Wanna fix the deficit? Here's how.

Eugene Robinson is an imminently sensible, clear-thinking fellow.  He writes opinion columns for the Washington Post and sometimes appears on MSNBC as a commentator.  Last year he won a Pulitzer for his opinion columns.  Today, in the Post, his column tackles the seemingly intransigent (if you listen to the politicians) national deficit and with a few keystrokes of his word processor, he puts it all to rights.

As Robinson points out, it is evident to anyone who is paying attention that the federal government cannot continue indefinitely spending at a rate of 25 percent of the gross domestic product while taking in revenue that equals less than 15 percent of GDP.   Even a mediocre mathematician can see that this is unsustainable.  It is clear that, with the great needs that exist in our society from failing infrastructure to inadequate health care and education, it is ridiculous for this government to have one of the lowest tax rates among the industrialized countries of the world.  Robinson says, and I would certainly agree, that we must bring our spending and revenue more into balance, but that it would be unconscionable to do this by putting a "disproportionate share of the burden onto the backs of the poor, the elderly and the battered middle class."

The first step in curing the problem is for all parties to recognize and admit that spending is too high and our revenues are too low.  Both should be around 20 percent of GDP.  Here are Robinson's suggestions for bringing the two into line.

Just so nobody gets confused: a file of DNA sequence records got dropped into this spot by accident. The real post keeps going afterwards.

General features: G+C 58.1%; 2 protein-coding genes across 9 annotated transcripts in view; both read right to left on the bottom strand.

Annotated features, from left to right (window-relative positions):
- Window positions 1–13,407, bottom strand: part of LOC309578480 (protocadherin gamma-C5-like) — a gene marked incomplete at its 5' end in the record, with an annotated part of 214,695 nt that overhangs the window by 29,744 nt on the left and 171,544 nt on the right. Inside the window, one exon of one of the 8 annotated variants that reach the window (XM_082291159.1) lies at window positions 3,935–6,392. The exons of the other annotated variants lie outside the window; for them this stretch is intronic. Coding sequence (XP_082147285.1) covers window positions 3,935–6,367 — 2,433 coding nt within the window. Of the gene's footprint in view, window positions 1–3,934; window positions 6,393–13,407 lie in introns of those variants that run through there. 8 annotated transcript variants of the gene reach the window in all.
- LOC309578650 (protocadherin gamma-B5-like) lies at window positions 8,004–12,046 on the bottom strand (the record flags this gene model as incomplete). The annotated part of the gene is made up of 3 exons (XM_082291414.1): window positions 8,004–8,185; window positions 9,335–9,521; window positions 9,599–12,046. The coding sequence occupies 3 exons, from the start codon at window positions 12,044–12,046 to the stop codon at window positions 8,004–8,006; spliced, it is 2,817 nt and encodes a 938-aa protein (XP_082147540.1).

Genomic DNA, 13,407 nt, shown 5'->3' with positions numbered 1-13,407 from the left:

1. Allow the Bush tax cuts for households making more than $250,000 a year to expire.  (I would go even further and allow all the Bush tax cuts to expire.)
  2. The corporate tax rate is 35 percent but that is a joke because no one pays it.  With all the loopholes available, the richest corporations pay little or no taxes.  CLOSE THOSE LOOPHOLES AND SET A MORE REASONABLE TAX RATE!
  3. Why do we have a cap on the income subject to Social Security payroll contributions?  If there is going to be a cap, it should be much higher, but the best idea would be to eliminate the cap altogether.
  4. Trimming the Pentagon's budget by just 15 percent would save $1 trillion over 10 years.   
  5. When we've done all of that, it is time to tackle another driver of out-of-control federal spending - rising medical costs.  We have some of the highest medical care costs in the world and we have a system that does not produce nearly as good health outcomes as most countries in the industrialized world.  We need to recognize that those countries are doing something right (It's called single-payer.) and try to emulate their success rather than denigrating them and pounding our chests about the wonders of "American exceptionalism."
"There is, indeed, a way to eliminate these strangling deficits with fairness and an eye toward a brighter future," writes Robinson.  "It just happens to be the progressive way." 

And therefore it must never, ever, ever be seriously considered.  The Republican leaders of Congress are determined that any reductions of the deficit shall be made on "the backs of the poor, the elderly and the battered middle class" and the President, who more and more appears to be a closet tea partier, seems to agree with them and to be willing to go along with their Randian schemes. 

There was a time, even within my memory, when politicians of both parties would put the welfare of their country ahead of the opportunity for partisan gain.  No more.  At least not on the Republican side which is now completely ruled by people who couldn't care less if the country prospers as long as their party does.

Meanwhile, grown-up, sane, progressive voices like Robinson's and like Paul Krugman's of The New York Times and Princeton continue to be ignored and our country will continue to suffer for it.


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